Colorado’s first known wolf depredation incident in 70 years has occurred on a domestic calf in Jackson County, near Walden, the home of one of Colorado’s wolf packs, according to Colorado Parks & Wildlife (CPW) and Colorado Cattlemen’s Association.
Jackson County is in the north-central portion of the state.
“An approximately 500 lbs. purebred replacement heifer was found dead after being attacked and eaten by this pack of wolves,” said Colorado Cattlemen’s Association in a news release. “In early 2021, Colorado Parks and Wildlife confirmed the existence of this pack in north-central Colorado; however, individual wolves have been sighted in the area previous to the pack confirmation.”
According to CPW, a district wildlife manager received a report just after 9 a.m. on Sunday of a dead calf on a ranch in Jackson County.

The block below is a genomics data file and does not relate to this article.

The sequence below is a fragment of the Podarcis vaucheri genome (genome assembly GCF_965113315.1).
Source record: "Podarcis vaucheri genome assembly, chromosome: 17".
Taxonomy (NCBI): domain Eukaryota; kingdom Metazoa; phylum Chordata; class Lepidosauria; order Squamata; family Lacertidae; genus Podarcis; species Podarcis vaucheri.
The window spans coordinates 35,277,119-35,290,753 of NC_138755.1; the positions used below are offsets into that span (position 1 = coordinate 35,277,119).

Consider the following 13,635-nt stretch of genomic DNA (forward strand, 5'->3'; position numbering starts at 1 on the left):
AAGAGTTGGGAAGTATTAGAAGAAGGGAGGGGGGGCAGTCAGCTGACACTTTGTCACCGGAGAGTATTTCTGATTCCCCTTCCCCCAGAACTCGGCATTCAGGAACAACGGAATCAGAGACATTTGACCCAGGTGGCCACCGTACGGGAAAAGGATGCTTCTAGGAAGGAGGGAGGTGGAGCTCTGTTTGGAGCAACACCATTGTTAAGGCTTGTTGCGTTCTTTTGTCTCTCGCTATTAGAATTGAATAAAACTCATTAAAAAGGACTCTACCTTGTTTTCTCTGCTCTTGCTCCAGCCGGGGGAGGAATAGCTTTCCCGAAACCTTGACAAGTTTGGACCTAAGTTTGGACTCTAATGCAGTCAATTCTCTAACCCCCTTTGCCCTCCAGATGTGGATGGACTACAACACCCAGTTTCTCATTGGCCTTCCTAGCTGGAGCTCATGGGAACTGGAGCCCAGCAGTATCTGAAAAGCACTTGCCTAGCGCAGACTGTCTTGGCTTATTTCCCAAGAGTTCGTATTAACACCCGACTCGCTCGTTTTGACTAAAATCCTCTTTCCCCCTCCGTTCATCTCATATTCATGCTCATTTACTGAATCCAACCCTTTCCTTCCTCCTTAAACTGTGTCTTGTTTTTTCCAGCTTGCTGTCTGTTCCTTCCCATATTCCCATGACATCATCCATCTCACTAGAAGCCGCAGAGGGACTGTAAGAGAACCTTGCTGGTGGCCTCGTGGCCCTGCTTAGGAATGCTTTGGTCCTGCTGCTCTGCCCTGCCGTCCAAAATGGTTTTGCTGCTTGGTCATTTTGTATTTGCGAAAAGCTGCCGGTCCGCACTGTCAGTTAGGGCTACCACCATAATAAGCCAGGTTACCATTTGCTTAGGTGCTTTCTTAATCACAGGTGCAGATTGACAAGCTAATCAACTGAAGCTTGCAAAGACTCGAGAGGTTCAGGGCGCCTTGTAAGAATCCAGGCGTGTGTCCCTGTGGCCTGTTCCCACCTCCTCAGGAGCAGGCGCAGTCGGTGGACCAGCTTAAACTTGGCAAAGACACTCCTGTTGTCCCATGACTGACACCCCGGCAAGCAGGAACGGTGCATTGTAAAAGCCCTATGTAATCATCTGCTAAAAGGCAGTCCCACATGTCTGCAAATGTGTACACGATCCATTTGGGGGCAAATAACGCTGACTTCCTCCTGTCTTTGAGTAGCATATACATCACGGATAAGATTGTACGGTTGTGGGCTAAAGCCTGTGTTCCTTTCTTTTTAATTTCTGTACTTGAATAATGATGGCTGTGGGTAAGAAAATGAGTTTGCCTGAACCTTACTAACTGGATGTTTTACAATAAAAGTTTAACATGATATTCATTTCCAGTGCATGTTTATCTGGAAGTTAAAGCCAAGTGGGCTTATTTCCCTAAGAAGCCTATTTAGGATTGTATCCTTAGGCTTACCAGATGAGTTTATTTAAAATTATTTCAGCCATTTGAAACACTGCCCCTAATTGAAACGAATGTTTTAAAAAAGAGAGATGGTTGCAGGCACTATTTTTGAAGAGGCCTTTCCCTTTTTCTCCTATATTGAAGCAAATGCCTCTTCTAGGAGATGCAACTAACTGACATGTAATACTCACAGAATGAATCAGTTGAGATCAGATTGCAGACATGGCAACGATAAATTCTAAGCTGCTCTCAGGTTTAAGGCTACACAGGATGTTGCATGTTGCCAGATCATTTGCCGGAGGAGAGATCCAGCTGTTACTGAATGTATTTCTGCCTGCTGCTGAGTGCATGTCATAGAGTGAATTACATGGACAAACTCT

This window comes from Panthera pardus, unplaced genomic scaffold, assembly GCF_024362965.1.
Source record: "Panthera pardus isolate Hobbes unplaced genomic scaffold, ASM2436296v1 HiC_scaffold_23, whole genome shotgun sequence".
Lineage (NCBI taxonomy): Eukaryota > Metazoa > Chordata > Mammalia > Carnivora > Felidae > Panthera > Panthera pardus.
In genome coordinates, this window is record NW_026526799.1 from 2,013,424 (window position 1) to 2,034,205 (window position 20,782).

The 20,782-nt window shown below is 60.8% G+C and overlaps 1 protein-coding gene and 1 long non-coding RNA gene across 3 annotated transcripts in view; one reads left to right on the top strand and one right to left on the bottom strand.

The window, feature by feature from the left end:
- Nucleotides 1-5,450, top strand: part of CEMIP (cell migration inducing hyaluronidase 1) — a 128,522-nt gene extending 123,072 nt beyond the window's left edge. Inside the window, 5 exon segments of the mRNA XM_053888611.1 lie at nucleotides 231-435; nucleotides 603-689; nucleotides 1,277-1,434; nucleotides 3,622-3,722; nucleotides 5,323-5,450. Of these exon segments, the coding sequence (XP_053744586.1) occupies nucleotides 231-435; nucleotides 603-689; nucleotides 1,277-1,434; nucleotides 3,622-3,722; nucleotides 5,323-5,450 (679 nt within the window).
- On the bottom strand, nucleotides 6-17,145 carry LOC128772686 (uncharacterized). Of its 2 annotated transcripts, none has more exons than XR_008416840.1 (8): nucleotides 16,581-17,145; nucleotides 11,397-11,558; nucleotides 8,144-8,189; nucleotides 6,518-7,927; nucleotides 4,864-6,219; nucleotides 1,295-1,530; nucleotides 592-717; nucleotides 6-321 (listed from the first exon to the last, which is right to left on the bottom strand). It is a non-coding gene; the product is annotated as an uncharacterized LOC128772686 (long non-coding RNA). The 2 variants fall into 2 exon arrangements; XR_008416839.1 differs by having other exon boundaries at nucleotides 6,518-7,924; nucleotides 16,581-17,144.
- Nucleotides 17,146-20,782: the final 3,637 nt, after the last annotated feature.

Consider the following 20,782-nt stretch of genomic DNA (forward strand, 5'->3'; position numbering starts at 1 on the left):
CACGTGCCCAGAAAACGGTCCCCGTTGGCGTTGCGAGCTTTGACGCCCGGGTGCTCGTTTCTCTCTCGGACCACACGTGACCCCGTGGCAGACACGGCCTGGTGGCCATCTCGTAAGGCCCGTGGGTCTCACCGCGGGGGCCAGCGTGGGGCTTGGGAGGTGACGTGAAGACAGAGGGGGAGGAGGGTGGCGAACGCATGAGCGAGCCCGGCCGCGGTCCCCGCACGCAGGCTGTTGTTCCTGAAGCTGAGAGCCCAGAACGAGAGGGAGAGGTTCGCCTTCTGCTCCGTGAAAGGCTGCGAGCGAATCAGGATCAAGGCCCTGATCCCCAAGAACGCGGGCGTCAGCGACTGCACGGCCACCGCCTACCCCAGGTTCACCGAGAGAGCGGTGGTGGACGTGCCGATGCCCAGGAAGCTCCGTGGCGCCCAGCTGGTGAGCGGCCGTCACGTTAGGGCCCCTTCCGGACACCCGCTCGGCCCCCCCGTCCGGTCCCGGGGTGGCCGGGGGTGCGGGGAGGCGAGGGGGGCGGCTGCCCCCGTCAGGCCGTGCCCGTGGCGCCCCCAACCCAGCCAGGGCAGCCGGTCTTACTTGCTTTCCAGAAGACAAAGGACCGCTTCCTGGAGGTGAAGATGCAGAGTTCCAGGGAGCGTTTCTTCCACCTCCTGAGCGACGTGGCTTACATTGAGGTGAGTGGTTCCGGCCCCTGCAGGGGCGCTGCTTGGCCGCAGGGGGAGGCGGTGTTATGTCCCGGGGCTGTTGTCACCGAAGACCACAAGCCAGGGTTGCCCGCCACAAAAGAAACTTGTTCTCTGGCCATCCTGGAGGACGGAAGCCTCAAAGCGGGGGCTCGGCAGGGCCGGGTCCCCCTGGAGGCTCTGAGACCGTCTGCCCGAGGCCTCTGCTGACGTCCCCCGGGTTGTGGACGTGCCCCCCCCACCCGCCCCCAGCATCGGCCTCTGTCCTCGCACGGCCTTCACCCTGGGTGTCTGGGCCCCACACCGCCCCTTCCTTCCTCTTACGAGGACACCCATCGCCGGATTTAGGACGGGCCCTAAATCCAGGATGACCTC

“After an initial investigation, CPW wildlife officers are confident in confirming a wolf depredation incident has occurred on a domestic calf in North Park,” read a release from CPW.
“The results of this investigation indicated wolf tracks in the immediate vicinity of the carcass and wounds on the calf consistent with wolf depredation,” said CPW Area Wildlife Manager Kris Middledorf in the release.
“This was the first-known wolf depredation in Colorado in 70 years,” CPW public information officer Travis Duncan told CNN in an email on Wednesday.
Gray Wolves are considered a state endangered species, according to CPW, and may not be taken for any reason other than self-defense.
Colorado Parks and Wildlife plans to handle reimbursement to the livestock owner after the incident under its current game damage process as if the depredation occurred by mountain lions or bears.
CPW says they are in the process of formalizing an official process for damage by wolves.